Tuesday, August 23, 2005

Frigid Chicago Fall

Okay, it has finally happened. I've lost my Midwestern hardiness, and now I'm a cold weather wimp. This was graphically proven to me this past weekend, when I returned to Chicago for a brief visit. My husband and I went out to dinner with a group of friends, and afterwards we stood outside the restaurant, chatting for a while. It was in the mid to low 70s, and suddenly I realized that I was cold!

I used to love it when the fall chill started to creep into the air. I was born in October, and fall has always been my favorite season. Sure, I have always loved spring in Chicago, when winter's long, vicious chill is finally chased away and the barren landscape turns green once again. But there's something special about October; I love the crispy, multicolored leaves, the smell of bonfires and fireplaces, and the coming of Halloween, that Holy Grail of holidays for sugar-addicted, voyeuristic children like myself.

Sure, Christmas presents are fun, but the excitement climaxes in mere minutes; you rip them open, and suddenly the best part of the fun is over. When I was a kid, we'd head out early with a shopping bag and trick or treat for hours, wandering from one end of the neighborhood to the next until our booty was too heavy to carry. Back then, there were no worries about razor blades or peanut allergies. We all knew the "best" houses, where homemade popcorn balls or taffy apples were distributed.

When I got too old for trick or treat, I'd go on hayrides at the various riding stables where I worked as a teenager. Back then, the rides were horsedrawn; now, all the barns in my old Chicago stomping grounds have switched to tractors, and it's just not the same. There was something hypnotic about the clip-clop of the drafthorses' hooves as they pulled the wagons down the street and the people inside held spirited hayfights and passed around jugs of homemade watermelon wine.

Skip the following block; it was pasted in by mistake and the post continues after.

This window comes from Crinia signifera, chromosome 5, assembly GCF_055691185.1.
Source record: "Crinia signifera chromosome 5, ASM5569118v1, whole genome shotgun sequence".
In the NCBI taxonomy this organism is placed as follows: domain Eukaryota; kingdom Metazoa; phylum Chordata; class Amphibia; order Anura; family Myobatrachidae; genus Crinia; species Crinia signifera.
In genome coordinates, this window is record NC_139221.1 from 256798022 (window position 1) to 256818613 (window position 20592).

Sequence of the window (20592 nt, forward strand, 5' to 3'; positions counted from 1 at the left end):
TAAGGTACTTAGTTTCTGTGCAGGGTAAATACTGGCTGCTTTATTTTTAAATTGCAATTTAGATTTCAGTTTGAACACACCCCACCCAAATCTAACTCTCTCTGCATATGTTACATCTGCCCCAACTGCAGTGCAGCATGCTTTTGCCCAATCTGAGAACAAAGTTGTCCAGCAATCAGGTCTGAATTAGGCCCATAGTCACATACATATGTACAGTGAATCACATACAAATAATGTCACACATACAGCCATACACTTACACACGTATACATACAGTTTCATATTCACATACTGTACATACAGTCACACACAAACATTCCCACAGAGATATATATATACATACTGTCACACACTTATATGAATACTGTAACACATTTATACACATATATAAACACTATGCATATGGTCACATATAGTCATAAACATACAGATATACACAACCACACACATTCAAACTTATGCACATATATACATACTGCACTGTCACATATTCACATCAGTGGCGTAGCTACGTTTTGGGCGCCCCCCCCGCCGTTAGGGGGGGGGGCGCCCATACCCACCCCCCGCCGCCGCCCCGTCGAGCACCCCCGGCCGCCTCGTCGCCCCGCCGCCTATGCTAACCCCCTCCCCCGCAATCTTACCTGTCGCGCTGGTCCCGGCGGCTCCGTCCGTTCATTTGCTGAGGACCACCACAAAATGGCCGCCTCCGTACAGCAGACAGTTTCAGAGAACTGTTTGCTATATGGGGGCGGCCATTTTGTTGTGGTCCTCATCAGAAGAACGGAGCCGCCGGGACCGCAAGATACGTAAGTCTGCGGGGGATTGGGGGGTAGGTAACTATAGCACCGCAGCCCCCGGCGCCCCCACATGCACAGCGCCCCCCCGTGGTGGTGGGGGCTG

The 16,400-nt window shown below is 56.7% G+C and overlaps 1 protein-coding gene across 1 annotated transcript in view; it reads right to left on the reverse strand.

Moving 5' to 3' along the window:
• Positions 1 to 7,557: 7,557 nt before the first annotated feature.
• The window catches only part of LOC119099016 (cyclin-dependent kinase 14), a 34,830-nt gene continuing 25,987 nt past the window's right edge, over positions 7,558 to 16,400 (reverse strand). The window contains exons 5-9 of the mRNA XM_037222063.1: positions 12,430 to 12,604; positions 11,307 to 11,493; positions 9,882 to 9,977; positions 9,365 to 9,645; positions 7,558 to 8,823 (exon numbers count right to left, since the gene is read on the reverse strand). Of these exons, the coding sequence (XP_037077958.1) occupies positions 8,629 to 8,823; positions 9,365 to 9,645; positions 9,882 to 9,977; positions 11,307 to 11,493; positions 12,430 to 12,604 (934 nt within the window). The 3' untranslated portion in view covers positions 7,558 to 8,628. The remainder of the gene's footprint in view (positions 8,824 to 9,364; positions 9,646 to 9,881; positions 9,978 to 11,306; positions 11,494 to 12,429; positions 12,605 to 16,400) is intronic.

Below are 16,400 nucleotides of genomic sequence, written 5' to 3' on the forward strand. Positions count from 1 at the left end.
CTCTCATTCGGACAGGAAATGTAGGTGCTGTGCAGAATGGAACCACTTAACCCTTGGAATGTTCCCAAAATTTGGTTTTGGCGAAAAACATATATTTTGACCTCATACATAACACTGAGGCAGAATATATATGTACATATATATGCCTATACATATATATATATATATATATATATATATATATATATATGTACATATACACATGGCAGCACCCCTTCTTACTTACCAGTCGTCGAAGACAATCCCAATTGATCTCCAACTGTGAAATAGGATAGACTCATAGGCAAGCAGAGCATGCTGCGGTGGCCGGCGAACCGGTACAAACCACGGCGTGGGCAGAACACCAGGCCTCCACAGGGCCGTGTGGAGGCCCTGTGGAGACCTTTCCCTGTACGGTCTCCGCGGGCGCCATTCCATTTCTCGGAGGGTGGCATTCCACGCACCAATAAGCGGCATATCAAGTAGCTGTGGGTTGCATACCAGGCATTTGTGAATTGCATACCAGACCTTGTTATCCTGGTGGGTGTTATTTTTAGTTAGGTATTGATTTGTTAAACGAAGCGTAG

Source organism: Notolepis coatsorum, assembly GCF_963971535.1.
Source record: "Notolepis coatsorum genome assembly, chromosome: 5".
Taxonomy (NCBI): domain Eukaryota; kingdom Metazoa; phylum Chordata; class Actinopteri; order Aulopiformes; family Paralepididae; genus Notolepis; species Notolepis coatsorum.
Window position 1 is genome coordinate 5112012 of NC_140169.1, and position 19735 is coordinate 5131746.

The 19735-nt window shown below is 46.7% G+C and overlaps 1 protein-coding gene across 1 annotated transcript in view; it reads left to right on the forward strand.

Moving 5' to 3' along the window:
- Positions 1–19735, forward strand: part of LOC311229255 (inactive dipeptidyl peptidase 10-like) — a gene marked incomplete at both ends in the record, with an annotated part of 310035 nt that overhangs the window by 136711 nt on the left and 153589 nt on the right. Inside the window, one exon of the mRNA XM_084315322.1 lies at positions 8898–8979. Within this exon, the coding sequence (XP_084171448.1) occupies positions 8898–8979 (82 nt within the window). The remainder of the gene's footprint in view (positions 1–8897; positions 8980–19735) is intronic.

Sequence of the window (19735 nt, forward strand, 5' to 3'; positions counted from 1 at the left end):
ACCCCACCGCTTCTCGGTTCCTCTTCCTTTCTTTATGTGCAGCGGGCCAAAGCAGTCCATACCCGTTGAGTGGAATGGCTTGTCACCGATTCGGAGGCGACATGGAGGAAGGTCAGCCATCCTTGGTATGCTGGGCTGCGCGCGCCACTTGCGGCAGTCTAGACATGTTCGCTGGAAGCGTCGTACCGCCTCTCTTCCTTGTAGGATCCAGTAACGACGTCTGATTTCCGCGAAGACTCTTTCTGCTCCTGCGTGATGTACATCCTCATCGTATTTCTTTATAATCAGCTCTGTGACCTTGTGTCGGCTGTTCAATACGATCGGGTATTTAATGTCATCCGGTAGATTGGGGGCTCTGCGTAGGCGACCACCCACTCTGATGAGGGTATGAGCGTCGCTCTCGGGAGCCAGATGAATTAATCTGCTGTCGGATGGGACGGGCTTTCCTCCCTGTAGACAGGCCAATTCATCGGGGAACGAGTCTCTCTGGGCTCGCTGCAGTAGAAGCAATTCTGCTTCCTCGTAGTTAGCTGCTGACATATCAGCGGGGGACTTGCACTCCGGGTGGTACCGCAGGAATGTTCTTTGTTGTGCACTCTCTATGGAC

Later still, after I got married, my husband and I became haunted house connoisseurs. We visited every spook house within a 50 mile radius, sometimes dragging along a niece, searching for the ultimate scare. I had a couple of favorites. One was called "Area 54"; they blinded you with cornea searing lights before spinning you around and thrusting you into complete darkness. The climax was getting shot at with machine guns before you finally "escaped." The other was a haunted house with permanent sets, held in an abandoned church. Because they could leave it set up all year, it was much more elaborate than most. The best effect was a room where you were locked in and buried under gray plastic balls like the ones at Chuckie Cheese's (it's much more terrifying when it happens unexpectedly and in total darkness). Sadly, the church was sold, so it was dismantled.

But now, if I were still in Chicago, I'd have to particpate in all the fun while wearing a thermal insulated jacket. While my husband and our friends stood around comfortably, I was shivering in my shoes. Hubby still heads up north ten days a month, so he hasn't lost his hardiness yet. But a summer spent in the Florida sun has turned my blood as thin as red ink. I retreated to the warm environs of the car while the others snickered at me.

I remember when I used to gasp at the Florida heat and wonder how people tolerated it all summer; now, when I stepped off the airplane in Orlando, I felt the humidity smack me on the jetway and sighed in relief.

I do have one worry: officially, it's not even fall in Chicago yet, and already I'm ready to break out a jacket. I'm going to have to wear a full body thermal suit with heated undies by the time January rolls around!

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1 comment:

Kathy Holmes said...

I know what you mean. Our first year here somebody said "when it gets down to 70 I wear jeans" and I thought, "No way." But, yes, that's so true. And along about now, I can't wait to wear jeans again. So much for thinking I'd be swimming year-round in the pool. :)